Auto-giant Volkswagen said Friday that it plans to cut 30,000 jobs in a move to restructure the company following an emissions-cheating scandal that has cost the company billions of dollars to settle with the Environmental Protection Agency and other regulators.
The company was caught installing software in its line of diesel cars that helped them cheat federal emissions standards, in a scandal that has it facing class-action lawsuits and court settlements with EPA and others.
The company said the round of job cuts equals about 5 percent of its global workforce, and is part of a long-term effort to improve profits while transitioning to building more electric cars and offering digital services, according to the Associated Press.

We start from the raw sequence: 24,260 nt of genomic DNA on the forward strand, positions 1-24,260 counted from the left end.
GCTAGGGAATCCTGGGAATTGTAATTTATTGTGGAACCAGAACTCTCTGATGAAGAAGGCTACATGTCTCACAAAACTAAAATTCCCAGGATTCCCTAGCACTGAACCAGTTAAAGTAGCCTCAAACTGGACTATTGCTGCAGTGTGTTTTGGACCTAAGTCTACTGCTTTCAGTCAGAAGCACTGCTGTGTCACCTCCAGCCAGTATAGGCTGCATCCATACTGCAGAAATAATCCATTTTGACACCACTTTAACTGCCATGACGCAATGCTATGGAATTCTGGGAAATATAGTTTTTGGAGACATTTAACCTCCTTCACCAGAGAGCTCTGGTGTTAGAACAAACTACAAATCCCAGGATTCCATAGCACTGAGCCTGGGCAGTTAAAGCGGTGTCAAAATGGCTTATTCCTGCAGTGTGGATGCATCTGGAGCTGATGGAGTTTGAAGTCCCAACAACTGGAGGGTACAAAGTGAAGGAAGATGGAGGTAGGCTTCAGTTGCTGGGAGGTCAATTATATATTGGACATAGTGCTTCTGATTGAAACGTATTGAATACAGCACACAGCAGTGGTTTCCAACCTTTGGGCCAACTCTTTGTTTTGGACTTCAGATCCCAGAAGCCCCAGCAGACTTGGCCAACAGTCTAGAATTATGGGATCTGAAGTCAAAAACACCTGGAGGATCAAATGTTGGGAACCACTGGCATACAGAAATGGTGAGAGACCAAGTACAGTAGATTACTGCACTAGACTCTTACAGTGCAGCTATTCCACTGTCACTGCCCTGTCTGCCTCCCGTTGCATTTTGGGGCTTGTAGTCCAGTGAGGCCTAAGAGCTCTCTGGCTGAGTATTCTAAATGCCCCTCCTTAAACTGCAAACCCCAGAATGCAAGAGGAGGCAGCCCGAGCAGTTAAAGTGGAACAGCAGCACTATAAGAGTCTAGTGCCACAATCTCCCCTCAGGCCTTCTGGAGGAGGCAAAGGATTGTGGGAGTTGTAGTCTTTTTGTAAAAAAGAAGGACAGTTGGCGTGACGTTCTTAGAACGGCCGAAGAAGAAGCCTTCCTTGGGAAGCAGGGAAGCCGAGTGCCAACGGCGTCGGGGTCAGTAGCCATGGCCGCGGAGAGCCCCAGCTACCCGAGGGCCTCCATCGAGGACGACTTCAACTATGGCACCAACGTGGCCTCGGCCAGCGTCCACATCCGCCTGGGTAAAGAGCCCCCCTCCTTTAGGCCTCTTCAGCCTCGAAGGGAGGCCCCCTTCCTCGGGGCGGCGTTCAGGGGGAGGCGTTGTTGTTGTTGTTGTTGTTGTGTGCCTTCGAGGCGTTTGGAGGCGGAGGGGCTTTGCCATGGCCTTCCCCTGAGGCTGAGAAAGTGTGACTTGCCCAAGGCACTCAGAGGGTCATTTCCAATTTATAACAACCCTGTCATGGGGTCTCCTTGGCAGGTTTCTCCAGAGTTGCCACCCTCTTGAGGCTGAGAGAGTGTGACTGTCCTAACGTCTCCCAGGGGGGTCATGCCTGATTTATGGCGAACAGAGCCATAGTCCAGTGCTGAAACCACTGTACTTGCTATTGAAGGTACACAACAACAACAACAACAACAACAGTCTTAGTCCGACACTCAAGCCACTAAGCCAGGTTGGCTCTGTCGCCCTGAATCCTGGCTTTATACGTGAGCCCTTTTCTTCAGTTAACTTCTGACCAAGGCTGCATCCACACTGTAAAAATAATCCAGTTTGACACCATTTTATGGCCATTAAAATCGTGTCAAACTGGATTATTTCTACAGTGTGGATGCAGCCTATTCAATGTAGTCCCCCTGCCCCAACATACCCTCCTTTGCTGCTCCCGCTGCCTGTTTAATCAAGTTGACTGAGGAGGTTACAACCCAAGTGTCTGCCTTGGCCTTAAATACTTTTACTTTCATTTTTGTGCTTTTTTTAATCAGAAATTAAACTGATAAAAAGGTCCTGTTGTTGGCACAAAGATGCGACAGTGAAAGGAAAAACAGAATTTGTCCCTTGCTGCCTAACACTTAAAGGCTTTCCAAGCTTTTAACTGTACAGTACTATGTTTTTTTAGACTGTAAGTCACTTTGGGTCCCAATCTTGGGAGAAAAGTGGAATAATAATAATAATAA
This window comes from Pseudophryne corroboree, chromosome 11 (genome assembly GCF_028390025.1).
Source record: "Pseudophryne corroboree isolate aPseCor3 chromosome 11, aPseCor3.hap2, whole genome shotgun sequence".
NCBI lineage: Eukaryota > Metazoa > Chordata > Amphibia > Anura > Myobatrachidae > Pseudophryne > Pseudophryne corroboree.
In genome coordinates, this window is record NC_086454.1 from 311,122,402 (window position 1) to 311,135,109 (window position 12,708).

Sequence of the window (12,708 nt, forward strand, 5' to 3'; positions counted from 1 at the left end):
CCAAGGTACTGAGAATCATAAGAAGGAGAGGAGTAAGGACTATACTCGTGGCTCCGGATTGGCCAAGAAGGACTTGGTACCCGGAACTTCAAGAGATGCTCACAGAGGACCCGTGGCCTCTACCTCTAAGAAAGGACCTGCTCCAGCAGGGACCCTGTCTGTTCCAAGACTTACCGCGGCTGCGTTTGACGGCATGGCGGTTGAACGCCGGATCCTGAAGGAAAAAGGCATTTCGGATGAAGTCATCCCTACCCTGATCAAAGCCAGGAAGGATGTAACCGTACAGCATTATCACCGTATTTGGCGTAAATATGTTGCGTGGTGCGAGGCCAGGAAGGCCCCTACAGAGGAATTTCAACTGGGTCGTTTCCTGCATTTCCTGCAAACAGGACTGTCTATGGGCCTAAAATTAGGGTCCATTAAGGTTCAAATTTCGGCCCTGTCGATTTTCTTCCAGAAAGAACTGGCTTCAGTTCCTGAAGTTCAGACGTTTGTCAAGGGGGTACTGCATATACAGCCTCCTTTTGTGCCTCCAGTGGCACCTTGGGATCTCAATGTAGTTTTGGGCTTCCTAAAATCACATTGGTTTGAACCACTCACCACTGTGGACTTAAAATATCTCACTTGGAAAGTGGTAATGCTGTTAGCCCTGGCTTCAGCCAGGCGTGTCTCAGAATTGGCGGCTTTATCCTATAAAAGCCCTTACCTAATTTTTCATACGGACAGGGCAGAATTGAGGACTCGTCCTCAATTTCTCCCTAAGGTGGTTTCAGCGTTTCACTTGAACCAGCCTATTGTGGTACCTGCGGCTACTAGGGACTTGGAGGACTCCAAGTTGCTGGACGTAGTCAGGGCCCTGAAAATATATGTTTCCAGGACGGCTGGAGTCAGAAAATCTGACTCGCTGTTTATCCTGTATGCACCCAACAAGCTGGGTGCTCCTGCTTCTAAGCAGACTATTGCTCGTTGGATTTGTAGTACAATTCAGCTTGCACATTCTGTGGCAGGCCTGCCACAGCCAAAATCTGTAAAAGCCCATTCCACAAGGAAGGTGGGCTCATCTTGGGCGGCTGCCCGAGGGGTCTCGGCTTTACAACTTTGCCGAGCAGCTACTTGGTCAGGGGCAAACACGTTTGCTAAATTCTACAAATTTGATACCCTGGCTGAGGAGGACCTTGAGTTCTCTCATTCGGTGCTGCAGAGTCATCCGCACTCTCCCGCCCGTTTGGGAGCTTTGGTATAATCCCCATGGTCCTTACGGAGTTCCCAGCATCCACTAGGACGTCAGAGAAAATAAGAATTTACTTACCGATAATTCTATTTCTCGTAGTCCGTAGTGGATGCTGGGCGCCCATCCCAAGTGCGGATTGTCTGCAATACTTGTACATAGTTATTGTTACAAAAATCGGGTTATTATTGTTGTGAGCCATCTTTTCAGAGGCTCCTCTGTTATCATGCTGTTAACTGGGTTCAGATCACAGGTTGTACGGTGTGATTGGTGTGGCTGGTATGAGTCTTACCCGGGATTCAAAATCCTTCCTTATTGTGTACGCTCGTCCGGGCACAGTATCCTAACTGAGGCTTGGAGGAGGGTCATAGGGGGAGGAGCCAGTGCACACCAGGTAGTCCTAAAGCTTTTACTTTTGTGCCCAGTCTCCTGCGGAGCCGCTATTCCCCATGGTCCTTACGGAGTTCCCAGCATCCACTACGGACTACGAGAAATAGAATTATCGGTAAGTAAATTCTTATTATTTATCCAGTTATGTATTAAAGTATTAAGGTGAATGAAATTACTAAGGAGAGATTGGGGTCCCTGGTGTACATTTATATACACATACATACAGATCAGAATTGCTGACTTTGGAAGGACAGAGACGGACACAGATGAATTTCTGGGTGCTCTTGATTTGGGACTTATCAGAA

A news conference held at Volkswagen's headquarters in Wolfsburg, Germany, spelled out the details of the layoffs. The company said 23,000 of the job cuts will be made in Germany, saving the company an estimated $4 billion a year over the next four years. The company employs an estimated 120,000 people at its namesake brand in Germany.
Other job cuts are expected to affect operations in South America. It also plans to hire about 9,000 workers to help retool for electric car development.
The savings the company expects would help make up for the fines and other costs from a $15 billion court settlement last month with the EPA and the owners of some 500,000 vehicle owners affected by the emission-cheating software.